Moral Registers in Islamic Law, Adab, and Ethics

By Matthew L. Keegan

Islamic law is one among several Islamic discourses and normative discourses that intermingled with Islamic epistemes and ecumenes in the pre-modern world. In Marion Holmes Katz’s recent monograph, readers encounter a sophisticated reading of the intersecting and divergent approaches of law, asceticism, and Islamic philosophical ethics. As she demonstrates in one of her chapters, an author such as Māwardī (d. 450/1058) evaluated marriage in strikingly different ways, depending on whether he was writing within the framework of fiqh or the framework of philosophical ethics. For Māwardī the jurist, the marriage relationship involved an exchange of a husband’s material support in return for sexual enjoyment (istimtāʿ). Thus, the wife alienates the “usufruct (manfaʿa)” or her sexual capacity but not that of her labor, since she is not required to do housework.[1] By contrast, Māwardī the ethicist, shaped by the tradition of Islamic philosophy, considers marriage for the purpose of sexual enjoyment (istimtāʿ) to be “the most blameworthy” of any cause to seek a spouse.[2] Rather than seeing these apparent contradictions as a flaw, Katz argues “that it helps us to understand the distinctive work that fiqh is doing” alongside the multiple Islamic frameworks of normativity that she contends were “largely autonomous and yet often complementary.”[3] This is not, as some might perceive, a way of extricating law from moral concerns but rather a way of appreciating that fiqh does not exhaust the ethical and normative thinking of Muslim scholars. It allows us to move beyond formulations like “in Islam, marriage is a contract” towards more productive articulations, such as “in Islam, a contract regulates certain aspects of the marital relationship.”[4]

Katz’s book challenges us to think more carefully about how different “moral registers” are constructed and negotiated across textual genres and fields of discourse. As someone who works at the intersections of Arabic literature and Islamic law, which have two rather distinct disciplinary formations in today’s academy, this intervention is particularly generative. It offers a way to think about how adab norms existed alongside and along with the norms and discourses of fiqh. As Katz points out, one of the fuzzier moral registers revolves around murūʾa, which refers to something like manly virtue. It seems to me that adab, including the playful and apparently frivolous realms of storytelling, jokes, and even obscene poetry, may inform concepts of manliness and perhaps even manly virtue. Furthermore, as with the first essay in this series, paying attention to the way jesting is evaluated in different fields of discourse can help shed light on the cross-pollinations and divergences between Islamic law and adab.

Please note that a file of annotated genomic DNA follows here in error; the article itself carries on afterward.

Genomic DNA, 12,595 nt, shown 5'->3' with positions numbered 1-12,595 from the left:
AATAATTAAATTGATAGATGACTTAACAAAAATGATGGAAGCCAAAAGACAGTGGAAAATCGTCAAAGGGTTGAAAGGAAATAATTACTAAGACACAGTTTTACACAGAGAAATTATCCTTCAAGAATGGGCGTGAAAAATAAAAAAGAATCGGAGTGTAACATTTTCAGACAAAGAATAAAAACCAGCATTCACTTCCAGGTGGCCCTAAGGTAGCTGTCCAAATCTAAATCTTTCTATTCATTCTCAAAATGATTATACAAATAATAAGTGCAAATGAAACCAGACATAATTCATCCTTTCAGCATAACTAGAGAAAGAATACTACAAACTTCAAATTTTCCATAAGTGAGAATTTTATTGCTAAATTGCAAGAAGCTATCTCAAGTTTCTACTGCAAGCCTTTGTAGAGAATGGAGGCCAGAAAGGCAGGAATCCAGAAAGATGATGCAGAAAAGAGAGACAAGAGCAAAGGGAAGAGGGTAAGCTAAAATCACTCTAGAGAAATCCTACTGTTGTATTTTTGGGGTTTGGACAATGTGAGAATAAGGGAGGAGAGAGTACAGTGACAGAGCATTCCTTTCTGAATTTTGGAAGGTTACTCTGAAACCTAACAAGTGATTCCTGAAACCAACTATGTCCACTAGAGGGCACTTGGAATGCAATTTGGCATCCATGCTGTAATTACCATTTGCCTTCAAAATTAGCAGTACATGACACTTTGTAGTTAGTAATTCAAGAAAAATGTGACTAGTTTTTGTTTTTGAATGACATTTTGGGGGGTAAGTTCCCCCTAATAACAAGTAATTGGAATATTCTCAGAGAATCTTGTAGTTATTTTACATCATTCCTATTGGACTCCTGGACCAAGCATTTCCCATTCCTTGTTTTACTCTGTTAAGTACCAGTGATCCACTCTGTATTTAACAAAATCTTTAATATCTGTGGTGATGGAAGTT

The complex moral lives of obscene poets and collectors of erotic anecdotes suggest that different moral registers could coexist and be mediated temporally and contextually. Ibn al-Ḥajjāj (d. 391/1001), the most famous obscene poet in the Arabic tradition whose poetry has been studied by Sinan Antoon, was also the market inspector (muḥtasib) in Baghdad for three years.[5] The muḥtasib was also ironically expected to regulate public morality, and a later manual for market inspectors advises teachers that youths should be prevented from reading Ibn al-Ḥajjāj. But how might have Ibn al-Ḥajjāj himself understood the relationship between his life as a poet and his work as a market inspector? A lesser-known figure with a similarly complex relationship to moral registers is Aḥmad b. Yūsuf al-Tīfāshī (d. d. 651/1253). He was a jurist from the town of Tiffech in present-day Algeria who studied law in Cairo and Damascus before returning to his hometown to serve as a judge. He also composed a book of erotic anecdotes entitled Nuzhat al-albāb fī-mā lā yūjad fī kitāb (The Delight of Hearts regarding What is Not Found in Books). This book’s authorial introduction provides an Islamic justification for its contents, quoting reports about the Prophet, the Companions, and other prominent figures indulging in jest and even some spicy language. Tīfāshī argues that God made humans prone to weariness and thus made it licit to spice things up in speech and language.[6] He explains that this kind of jesting might not be good at all times, but when mediated and dispersed temporally, it might well be eminently desirable some of the time. He also insists that the book is only intended for elites and that God made circulating these amusing anecdotes to be among the good deeds (ḥasanāt) for the elites but among the evil deeds (sayyiʾāt) for the non-elites. The moral registers are mediated temporally and situationally, depending on whether one is surrounded by elites or by non-elites. Although we do not have, to my knowledge, any evidence of Tīfāshī’s study or practice of fiqh, we might surmise that he was aware of the fact that Islamic legal discourses were particularly concerned with the public morality of judges and witnesses, as we will see shortly.

Title piece of a copy of Tīfāshī’s Nuzhat al-albāb fī-mā lā yūjad fī kitāb made in 973/1565-1566. Bibliothèque nationale de France MS Arabe 5934. Creative Commons License 2023